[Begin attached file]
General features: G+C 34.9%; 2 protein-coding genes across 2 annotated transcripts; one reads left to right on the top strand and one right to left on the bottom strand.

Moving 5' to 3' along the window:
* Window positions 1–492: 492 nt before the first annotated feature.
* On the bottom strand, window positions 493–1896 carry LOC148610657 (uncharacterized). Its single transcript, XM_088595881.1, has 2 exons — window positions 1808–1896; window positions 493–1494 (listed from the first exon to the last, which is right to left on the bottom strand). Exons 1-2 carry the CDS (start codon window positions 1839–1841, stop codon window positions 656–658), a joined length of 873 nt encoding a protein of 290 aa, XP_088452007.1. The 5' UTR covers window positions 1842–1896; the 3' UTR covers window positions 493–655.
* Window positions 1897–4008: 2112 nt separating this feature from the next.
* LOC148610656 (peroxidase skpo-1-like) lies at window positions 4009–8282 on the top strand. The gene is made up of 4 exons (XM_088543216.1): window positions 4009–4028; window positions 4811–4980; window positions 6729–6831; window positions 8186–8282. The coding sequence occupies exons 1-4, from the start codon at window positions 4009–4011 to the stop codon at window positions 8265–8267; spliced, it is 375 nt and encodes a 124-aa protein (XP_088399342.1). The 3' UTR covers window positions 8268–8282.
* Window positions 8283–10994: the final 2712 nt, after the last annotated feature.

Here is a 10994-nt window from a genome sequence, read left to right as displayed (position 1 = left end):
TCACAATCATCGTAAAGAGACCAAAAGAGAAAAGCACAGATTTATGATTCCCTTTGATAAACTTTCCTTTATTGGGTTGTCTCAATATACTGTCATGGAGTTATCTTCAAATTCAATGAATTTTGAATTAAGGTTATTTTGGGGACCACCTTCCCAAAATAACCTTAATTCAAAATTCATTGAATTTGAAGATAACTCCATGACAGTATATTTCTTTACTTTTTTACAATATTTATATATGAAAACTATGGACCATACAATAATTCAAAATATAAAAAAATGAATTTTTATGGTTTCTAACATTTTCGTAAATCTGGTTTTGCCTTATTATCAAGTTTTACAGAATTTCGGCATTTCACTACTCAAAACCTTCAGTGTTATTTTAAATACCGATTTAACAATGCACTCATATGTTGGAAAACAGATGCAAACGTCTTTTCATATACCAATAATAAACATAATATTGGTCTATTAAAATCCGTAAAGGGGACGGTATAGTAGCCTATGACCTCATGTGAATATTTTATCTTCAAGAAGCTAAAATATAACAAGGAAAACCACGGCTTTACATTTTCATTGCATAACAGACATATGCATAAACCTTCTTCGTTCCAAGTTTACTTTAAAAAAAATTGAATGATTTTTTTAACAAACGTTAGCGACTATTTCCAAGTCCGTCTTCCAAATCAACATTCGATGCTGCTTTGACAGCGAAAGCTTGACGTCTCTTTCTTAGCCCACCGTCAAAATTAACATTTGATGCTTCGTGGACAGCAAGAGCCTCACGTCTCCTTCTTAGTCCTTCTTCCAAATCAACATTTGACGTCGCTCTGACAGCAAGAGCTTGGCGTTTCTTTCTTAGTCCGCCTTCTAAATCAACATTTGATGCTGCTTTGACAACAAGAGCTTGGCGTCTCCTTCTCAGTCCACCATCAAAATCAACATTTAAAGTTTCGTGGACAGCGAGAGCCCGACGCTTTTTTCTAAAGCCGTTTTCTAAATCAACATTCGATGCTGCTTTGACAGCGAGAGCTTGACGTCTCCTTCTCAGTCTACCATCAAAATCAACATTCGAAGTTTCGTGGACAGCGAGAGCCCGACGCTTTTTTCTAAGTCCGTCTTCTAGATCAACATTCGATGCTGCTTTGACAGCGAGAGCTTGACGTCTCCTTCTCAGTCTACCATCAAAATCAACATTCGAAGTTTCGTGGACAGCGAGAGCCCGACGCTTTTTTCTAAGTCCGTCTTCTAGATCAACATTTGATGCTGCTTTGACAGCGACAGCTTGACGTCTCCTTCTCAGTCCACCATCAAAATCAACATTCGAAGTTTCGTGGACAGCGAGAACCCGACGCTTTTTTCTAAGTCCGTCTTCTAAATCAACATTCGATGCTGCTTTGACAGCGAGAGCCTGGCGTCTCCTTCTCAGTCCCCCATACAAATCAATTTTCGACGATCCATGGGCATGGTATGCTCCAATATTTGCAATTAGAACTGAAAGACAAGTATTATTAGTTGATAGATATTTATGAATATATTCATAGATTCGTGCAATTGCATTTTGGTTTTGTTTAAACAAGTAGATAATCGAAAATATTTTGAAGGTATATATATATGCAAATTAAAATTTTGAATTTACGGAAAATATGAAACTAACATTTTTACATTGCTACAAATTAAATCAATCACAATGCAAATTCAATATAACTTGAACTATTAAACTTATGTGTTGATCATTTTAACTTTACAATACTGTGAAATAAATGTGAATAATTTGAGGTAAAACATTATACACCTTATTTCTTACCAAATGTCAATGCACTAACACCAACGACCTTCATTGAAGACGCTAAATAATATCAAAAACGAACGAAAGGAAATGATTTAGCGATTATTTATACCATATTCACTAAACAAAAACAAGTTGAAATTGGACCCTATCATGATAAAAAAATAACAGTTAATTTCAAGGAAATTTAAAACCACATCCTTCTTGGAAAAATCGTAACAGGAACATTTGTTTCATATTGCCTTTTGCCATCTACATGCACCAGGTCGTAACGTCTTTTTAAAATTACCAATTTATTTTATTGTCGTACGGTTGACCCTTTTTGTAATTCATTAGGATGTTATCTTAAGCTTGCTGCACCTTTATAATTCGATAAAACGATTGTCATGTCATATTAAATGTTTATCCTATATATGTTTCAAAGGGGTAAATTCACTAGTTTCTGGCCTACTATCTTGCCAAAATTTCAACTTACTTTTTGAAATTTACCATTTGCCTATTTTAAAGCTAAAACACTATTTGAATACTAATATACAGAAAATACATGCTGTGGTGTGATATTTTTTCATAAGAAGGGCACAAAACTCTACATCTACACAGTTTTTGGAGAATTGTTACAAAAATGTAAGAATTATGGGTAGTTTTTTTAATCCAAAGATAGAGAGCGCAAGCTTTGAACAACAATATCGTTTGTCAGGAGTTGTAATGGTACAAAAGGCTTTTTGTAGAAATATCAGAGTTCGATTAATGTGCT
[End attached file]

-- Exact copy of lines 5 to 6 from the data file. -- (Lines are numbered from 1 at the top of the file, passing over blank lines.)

* Window positions 1897–4008: 2112 nt separating this feature from the next.
* LOC148610656 (peroxidase skpo-1-like) lies at window positions 4009–8282 on the top strand. The gene is made up of 4 exons (XM_088543216.1): window positions 4009–4028; window positions 4811–4980; window positions 6729–6831; window positions 8186–8282. The coding sequence occupies exons 1-4, from the start codon at window positions 4009–4011 to the stop codon at window positions 8265–8267; spliced, it is 375 nt and encodes a 124-aa protein (XP_088399342.1). The 3' UTR covers window positions 8268–8282.